Weapons of Mass Data
I was talking to a friend in South Asia on Skype this morning, and we were discussing what we both thought was quite remarkable. We talked about information. Data. He remarked that it was interesting how bits of information, files small enough to fit in a 4GB flash drive, can be so powerful and influential. I thought about this and agreed that it is quite amazing. The nature of our conversation wasn’t necessarily about the achievements of modern technology. We were discussing what had happened months, weeks, and days before 9/11.
There are a lot of things going on in his part of the globe—as always—that not many people really know about, or even care to know about. Imagine this: A network of college-educated men, of various ages and backgrounds, working together towards one ultra-concentrated goal. They were passing along information. Data. But these electronic files aren’t the kind of things you and I have in our hard drives. They were schematics, blueprints, flight maps, Cayman Island bank account information, and instructions on how to make explosives. All of those fragments of data led to commercial jets slamming into the heart of the Western hemisphere’s consciousness. These packets of information wrote the first chapters of the 21st Century and forever changed how we functioned as a society.
Everything from immigration laws to gas prices were affected by the consequences of 9/11, and how our political and military leaders reacted. Even our economic shortcomings may have been triggered by 9/11, just by studying how much we’ve spent on two wars that were conducted simultaneously, and were in full operation for about the same amount of time (though operations Afghanistan is still ongoing). Do you know how much a single F-22 Raptor fighter jet costs? A little over $400 million.
I haven’t been keeping up with the Central and South Asian regions that much, since the diplomatic strains between Washington and Pakistan became more glaring. Likewise, ever since U.S. forces pulled out in large numbers from Iraq, that area of the Middle East hasn’t captured my attention that much, either. In a way, the Arab Spring sort of stole the spotlight. But you shouldn’t pay attention to just those regions. There are organizations and cells in many other parts of the world that are instrumental in perpetuating war. Afghanistan and Iraq are the name brands in American foreign policy. No one really thinks about Yemen, or the Philippines, or Latin America, or even Paris, London and Germany when they think of international terrorism. Does the public still think these operatives live in caves? The U.S. and NATO forces have probably spent more time in the harsh sandy terrain stepping on camel dung than actually apprehending the true masterminds they’re after. You know, those who live in luxury penthouses in Dubai, or a posh gated neighborhood in Pakistan. Osama bin Laden was found and shot dead in a Pakistani suburb, near a military academy, where he lived in “open secrecy” for months, if not years, with his family and security personnel.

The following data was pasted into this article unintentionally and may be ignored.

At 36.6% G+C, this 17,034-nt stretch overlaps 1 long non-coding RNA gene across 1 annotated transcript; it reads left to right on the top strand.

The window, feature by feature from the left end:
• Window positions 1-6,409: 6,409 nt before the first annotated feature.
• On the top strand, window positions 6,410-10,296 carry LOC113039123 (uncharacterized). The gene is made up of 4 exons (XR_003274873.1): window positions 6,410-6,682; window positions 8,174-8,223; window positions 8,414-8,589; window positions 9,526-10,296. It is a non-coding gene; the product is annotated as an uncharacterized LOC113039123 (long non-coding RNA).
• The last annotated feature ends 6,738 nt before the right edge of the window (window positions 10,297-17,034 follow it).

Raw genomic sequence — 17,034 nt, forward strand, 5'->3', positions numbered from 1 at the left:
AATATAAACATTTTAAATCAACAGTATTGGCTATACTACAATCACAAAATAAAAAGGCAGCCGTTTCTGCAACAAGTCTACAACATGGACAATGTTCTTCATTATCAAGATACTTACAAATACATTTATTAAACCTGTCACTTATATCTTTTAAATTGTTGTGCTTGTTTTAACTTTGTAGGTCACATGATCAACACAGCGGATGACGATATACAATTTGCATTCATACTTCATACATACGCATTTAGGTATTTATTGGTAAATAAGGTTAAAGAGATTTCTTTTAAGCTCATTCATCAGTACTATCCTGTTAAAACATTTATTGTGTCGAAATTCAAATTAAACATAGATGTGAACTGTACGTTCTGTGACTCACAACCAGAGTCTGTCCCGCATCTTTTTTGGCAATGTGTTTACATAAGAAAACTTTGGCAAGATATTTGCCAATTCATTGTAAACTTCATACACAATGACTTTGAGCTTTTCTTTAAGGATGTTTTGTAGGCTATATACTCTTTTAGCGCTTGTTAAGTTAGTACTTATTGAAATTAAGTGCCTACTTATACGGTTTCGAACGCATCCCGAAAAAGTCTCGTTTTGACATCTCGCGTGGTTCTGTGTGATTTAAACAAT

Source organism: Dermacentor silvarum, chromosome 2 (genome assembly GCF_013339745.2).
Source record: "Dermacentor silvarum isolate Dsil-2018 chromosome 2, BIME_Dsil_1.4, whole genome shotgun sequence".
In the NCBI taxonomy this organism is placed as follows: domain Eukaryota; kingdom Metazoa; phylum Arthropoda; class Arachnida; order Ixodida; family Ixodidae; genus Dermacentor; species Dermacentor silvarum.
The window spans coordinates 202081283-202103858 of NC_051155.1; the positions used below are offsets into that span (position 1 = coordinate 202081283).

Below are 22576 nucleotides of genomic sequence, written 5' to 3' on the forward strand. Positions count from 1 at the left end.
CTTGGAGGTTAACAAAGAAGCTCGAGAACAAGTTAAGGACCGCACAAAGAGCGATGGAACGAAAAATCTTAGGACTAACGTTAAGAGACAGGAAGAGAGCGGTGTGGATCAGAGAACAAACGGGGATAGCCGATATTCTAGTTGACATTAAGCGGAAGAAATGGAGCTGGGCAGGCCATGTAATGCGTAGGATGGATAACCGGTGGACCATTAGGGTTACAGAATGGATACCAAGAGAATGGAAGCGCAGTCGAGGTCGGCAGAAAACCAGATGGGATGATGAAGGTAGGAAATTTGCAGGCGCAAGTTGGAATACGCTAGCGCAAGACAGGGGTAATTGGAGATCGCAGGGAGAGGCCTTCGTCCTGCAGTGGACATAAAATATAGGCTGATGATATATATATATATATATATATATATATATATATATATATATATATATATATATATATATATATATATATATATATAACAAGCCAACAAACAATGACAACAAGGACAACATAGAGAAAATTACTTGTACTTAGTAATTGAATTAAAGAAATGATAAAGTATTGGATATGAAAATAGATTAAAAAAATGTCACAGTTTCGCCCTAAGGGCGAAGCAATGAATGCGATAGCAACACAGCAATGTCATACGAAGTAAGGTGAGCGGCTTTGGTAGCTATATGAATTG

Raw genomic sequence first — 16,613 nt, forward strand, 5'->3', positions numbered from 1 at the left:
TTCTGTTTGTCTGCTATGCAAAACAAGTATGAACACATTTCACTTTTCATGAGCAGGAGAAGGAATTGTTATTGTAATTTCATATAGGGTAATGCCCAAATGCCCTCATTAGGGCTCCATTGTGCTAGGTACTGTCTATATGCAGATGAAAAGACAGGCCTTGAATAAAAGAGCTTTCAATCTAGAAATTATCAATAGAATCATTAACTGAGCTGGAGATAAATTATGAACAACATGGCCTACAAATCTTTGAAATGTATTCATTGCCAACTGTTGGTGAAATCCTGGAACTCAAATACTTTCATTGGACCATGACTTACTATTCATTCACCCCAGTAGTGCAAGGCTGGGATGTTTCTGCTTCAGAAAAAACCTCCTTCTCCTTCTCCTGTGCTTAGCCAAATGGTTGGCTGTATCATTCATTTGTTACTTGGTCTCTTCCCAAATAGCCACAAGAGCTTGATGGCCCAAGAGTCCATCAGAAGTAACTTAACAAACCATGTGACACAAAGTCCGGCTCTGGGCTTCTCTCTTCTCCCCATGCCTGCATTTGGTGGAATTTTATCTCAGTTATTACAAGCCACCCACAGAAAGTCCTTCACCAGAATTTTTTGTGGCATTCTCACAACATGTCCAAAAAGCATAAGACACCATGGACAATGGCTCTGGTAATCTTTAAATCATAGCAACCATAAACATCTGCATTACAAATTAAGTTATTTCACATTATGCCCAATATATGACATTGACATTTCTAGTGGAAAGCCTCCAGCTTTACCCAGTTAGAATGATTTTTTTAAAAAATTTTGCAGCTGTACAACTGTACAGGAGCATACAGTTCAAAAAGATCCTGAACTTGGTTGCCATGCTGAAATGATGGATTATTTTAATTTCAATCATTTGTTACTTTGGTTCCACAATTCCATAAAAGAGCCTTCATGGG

This is just an example of one group that utilizes information to achieve something massive in real-world applications. A source, while working on a different kind of assignment, once told me to “follow the money”. To me, that’s just a more specific version of saying, “Follow the information”. I wonder where the rabbit hole will lead me if I dive deep enough. Would I wind up in Wonderland, or a place even stranger?
But what’s stranger than truth? Ultimately, that’s what we seek in journalism. It’s our Holy Grail. The concept is absurd in this day and age of corporate-influenced media conglomerates. Despite this, I believe that information is powerful in any form—whether it be a blueprint for destruction, or words that try their best to articulate the complexities of humanity.
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